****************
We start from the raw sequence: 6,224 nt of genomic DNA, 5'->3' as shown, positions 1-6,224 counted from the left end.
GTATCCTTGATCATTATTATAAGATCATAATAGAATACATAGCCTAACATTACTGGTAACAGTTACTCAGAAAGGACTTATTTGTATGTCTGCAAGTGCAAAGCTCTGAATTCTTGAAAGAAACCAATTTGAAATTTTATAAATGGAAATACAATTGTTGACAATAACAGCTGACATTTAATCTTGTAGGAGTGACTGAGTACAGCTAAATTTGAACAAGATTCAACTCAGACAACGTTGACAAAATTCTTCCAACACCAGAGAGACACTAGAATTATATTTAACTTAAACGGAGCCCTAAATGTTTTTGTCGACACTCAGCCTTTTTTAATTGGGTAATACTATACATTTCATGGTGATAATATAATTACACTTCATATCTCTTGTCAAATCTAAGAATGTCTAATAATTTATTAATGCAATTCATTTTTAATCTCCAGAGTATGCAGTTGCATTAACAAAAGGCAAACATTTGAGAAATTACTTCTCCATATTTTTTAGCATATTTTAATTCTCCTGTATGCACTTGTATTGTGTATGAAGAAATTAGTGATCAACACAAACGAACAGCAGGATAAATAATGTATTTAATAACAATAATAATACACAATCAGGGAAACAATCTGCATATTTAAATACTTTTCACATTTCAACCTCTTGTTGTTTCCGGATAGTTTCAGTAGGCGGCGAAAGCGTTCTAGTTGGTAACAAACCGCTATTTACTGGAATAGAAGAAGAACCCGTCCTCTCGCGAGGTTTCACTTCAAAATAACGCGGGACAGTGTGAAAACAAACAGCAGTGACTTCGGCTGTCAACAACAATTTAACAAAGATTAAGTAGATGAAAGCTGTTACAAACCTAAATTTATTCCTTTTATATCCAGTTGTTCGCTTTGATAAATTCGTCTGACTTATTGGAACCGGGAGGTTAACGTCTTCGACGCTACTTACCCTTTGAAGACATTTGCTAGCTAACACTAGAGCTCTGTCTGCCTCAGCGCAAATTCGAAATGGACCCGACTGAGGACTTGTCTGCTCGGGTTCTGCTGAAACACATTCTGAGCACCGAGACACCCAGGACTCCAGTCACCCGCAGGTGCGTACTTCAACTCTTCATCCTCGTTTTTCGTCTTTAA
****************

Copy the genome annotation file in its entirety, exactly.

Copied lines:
We start from the raw sequence: 6,224 nt of genomic DNA, 5'->3' as shown, positions 1-6,224 counted from the left end.
GTATCCTTGATCATTATTATAAGATCATAATAGAATACATAGCCTAACATTACTGGTAACAGTTACTCAGAAAGGACTTATTTGTATGTCTGCAAGTGCAAAGCTCTGAATTCTTGAAAGAAACCAATTTGAAATTTTATAAATGGAAATACAATTGTTGACAATAACAGCTGACATTTAATCTTGTAGGAGTGACTGAGTACAGCTAAATTTGAACAAGATTCAACTCAGACAACGTTGACAAAATTCTTCCAACACCAGAGAGACACTAGAATTATATTTAACTTAAACGGAGCCCTAAATGTTTTTGTCGACACTCAGCCTTTTTTAATTGGGTAATACTATACATTTCATGGTGATAATATAATTACACTTCATATCTCTTGTCAAATCTAAGAATGTCTAATAATTTATTAATGCAATTCATTTTTAATCTCCAGAGTATGCAGTTGCATTAACAAAAGGCAAACATTTGAGAAATTACTTCTCCATATTTTTTAGCATATTTTAATTCTCCTGTATGCACTTGTATTGTGTATGAAGAAATTAGTGATCAACACAAACGAACAGCAGGATAAATAATGTATTTAATAACAATAATAATACACAATCAGGGAAACAATCTGCATATTTAAATACTTTTCACATTTCAACCTCTTGTTGTTTCCGGATAGTTTCAGTAGGCGGCGAAAGCGTTCTAGTTGGTAACAAACCGCTATTTACTGGAATAGAAGAAGAACCCGTCCTCTCGCGAGGTTTCACTTCAAAATAACGCGGGACAGTGTGAAAACAAACAGCAGTGACTTCGGCTGTCAACAACAATTTAACAAAGATTAAGTAGATGAAAGCTGTTACAAACCTAAATTTATTCCTTTTATATCCAGTTGTTCGCTTTGATAAATTCGTCTGACTTATTGGAACCGGGAGGTTAACGTCTTCGACGCTACTTACCCTTTGAAGACATTTGCTAGCTAACACTAGAGCTCTGTCTGCCTCAGCGCAAATTCGAAATGGACCCGACTGAGGACTTGTCTGCTCGGGTTCTGCTGAAACACATTCTGAGCACCGAGACACCCAGGACTCCAGTCACCCGCAGGTGCGTACTTCAACTCTTCATCCTCGTTTTTCGTCTTTAA